Saturday, April 05, 2014

Norfolk Saturday

Spent the entire day around NWT Cley Marshes, Norfolk and then on to Salthouse for a look around Grambourgh Hill. This was our first visit since the devastating winter floods and I have to say that the reports I've read regarding the damage were not exaggerated. Flattened shingle, altered reed beds and whole areas of water taking on different shapes and sizes.

♂Marsh Harrier over Cley marshes today.
As with RSPB Titchwell yesterday we were greeted to some excellent aerobatics from the local Marsh Harrier population, scattering everything as they displayed. Continuing along the east bank past Arnold's Marsh and out towards the sea-shore was relatively quiet apart from the usual waders, but it was a good opportunity to take stock and see first hand the areas of flattened reed bed.

Sandwich Terns moving through in three's and fours.
The shingle along the shoreline is now completely flat as you walk towards the beach car park but it still offers good views and we managed to settle for a half hours sea watch. Sandwich Terns were constantly moving through in three's and fours and a couple of Common Tern also passed us by. The sea was extremely quiet with only a single Cormorant to entertain us while tackling a rather large fish.

Black-tailed Godwit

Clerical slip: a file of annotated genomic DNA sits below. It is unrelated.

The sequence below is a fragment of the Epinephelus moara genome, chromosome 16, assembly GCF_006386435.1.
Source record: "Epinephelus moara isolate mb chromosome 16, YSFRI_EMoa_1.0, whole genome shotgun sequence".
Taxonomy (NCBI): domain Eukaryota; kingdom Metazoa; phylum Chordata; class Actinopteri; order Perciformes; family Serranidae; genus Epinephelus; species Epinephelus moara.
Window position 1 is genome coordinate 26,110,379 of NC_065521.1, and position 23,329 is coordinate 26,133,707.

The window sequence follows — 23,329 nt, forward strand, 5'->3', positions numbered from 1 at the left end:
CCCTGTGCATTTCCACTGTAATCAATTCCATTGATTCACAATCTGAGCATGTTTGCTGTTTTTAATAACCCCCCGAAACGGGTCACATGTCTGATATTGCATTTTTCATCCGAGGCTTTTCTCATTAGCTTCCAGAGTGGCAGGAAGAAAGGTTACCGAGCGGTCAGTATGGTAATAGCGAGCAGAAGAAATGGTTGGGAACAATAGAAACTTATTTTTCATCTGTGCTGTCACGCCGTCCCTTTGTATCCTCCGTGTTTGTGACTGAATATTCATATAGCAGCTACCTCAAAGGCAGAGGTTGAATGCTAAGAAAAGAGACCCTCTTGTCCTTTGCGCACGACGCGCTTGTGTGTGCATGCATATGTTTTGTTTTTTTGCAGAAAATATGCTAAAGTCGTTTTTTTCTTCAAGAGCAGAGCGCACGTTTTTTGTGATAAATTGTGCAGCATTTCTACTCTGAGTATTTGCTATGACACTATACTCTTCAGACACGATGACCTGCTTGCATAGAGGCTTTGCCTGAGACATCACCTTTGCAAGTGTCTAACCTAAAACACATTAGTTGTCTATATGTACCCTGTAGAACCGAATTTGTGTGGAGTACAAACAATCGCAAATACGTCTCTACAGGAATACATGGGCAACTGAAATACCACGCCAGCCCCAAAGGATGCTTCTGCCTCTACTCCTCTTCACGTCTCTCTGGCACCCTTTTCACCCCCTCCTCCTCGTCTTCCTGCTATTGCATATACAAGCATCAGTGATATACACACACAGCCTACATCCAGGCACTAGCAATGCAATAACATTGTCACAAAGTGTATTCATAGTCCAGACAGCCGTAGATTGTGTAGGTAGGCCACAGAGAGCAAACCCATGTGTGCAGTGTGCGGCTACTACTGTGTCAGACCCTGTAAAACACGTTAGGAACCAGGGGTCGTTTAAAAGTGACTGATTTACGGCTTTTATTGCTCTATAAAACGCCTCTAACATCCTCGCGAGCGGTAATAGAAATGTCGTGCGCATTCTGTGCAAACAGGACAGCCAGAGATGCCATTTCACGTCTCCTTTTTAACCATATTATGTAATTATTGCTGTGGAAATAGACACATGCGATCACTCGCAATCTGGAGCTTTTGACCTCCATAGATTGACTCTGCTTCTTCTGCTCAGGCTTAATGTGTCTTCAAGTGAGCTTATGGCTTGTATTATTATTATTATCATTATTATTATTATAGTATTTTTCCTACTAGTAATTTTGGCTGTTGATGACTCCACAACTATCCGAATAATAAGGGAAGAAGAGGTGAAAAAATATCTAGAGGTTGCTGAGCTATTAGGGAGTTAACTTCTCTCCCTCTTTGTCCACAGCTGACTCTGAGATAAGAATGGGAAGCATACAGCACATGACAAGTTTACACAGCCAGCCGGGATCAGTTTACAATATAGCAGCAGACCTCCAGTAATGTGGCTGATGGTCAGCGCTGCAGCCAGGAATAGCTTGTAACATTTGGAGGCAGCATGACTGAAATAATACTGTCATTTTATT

At the beach car park a couple of Wheatear were on the wet marsh but there was no sign of this mornings reported Black Redstart. The inner marsh held the usual excellent numbers of Avocet and some nice flocks of Black-tailed Godwit were to be found, some already showing signs of summer plumage. The walk back to the centre produced our one and only Swallow of the day.

Finally, before heading back to the hotel a coffee at Salthouse from 'the man in a van', who unfortunately has to park along the road now with the original car park under many tons of shingle! Gramborough Hill was awash with Meadow Pipit and where the edge of the hill has collapsed below, a few dozen Sand Martin were investigating. The mystery of the day was a short glimpse of a distant Pipit Sp. which I felt could well have been a Richards Pipit, strangely enough a report on birdguides a little later has a probable at Gramborough Hill. Some great views as I post of a Marsh Harrier from the hotel window out across the marsh, but sadly no Barn Owl as yet.